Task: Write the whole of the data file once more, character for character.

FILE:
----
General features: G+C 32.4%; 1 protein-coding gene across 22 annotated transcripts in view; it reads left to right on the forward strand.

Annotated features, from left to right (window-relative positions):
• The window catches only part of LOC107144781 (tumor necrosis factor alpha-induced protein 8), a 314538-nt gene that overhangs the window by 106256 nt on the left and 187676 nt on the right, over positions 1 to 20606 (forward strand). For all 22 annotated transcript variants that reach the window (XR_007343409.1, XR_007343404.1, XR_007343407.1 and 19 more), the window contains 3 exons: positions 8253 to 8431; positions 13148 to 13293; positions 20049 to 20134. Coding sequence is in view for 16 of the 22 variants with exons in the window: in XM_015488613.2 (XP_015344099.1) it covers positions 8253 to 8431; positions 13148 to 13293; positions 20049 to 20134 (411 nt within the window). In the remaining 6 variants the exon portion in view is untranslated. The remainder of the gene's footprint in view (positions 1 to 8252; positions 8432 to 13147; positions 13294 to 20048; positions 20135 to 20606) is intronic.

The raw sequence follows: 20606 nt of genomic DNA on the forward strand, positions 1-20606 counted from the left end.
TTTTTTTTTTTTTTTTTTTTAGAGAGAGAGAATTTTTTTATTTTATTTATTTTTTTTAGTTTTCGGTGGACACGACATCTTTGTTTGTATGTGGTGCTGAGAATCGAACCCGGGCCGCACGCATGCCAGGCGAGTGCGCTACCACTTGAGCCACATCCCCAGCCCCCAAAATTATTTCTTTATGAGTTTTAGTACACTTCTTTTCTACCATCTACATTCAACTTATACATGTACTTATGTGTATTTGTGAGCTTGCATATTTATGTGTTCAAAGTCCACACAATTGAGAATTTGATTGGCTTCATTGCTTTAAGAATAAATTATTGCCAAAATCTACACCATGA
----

General features: G+C 32.4%; 1 protein-coding gene across 22 annotated transcripts in view; it reads left to right on the forward strand.

Annotated features, from left to right (window-relative positions):
• The window catches only part of LOC107144781 (tumor necrosis factor alpha-induced protein 8), a 314538-nt gene that overhangs the window by 106256 nt on the left and 187676 nt on the right, over positions 1 to 20606 (forward strand). For all 22 annotated transcript variants that reach the window (XR_007343409.1, XR_007343404.1, XR_007343407.1 and 19 more), the window contains 3 exons: positions 8253 to 8431; positions 13148 to 13293; positions 20049 to 20134. Coding sequence is in view for 16 of the 22 variants with exons in the window: in XM_015488613.2 (XP_015344099.1) it covers positions 8253 to 8431; positions 13148 to 13293; positions 20049 to 20134 (411 nt within the window). In the remaining 6 variants the exon portion in view is untranslated. The remainder of the gene's footprint in view (positions 1 to 8252; positions 8432 to 13147; positions 13294 to 20048; positions 20135 to 20606) is intronic.

The raw sequence follows: 20606 nt of genomic DNA on the forward strand, positions 1-20606 counted from the left end.
TTTTTTTTTTTTTTTTTTTTAGAGAGAGAGAATTTTTTTATTTTATTTATTTTTTTTAGTTTTCGGTGGACACGACATCTTTGTTTGTATGTGGTGCTGAGAATCGAACCCGGGCCGCACGCATGCCAGGCGAGTGCGCTACCACTTGAGCCACATCCCCAGCCCCCAAAATTATTTCTTTATGAGTTTTAGTACACTTCTTTTCTACCATCTACATTCAACTTATACATGTACTTATGTGTATTTGTGAGCTTGCATATTTATGTGTTCAAAGTCCACACAATTGAGAATTTGATTGGCTTCATTGCTTTAAGAATAAATTATTGCCAAAATCTACACCATGA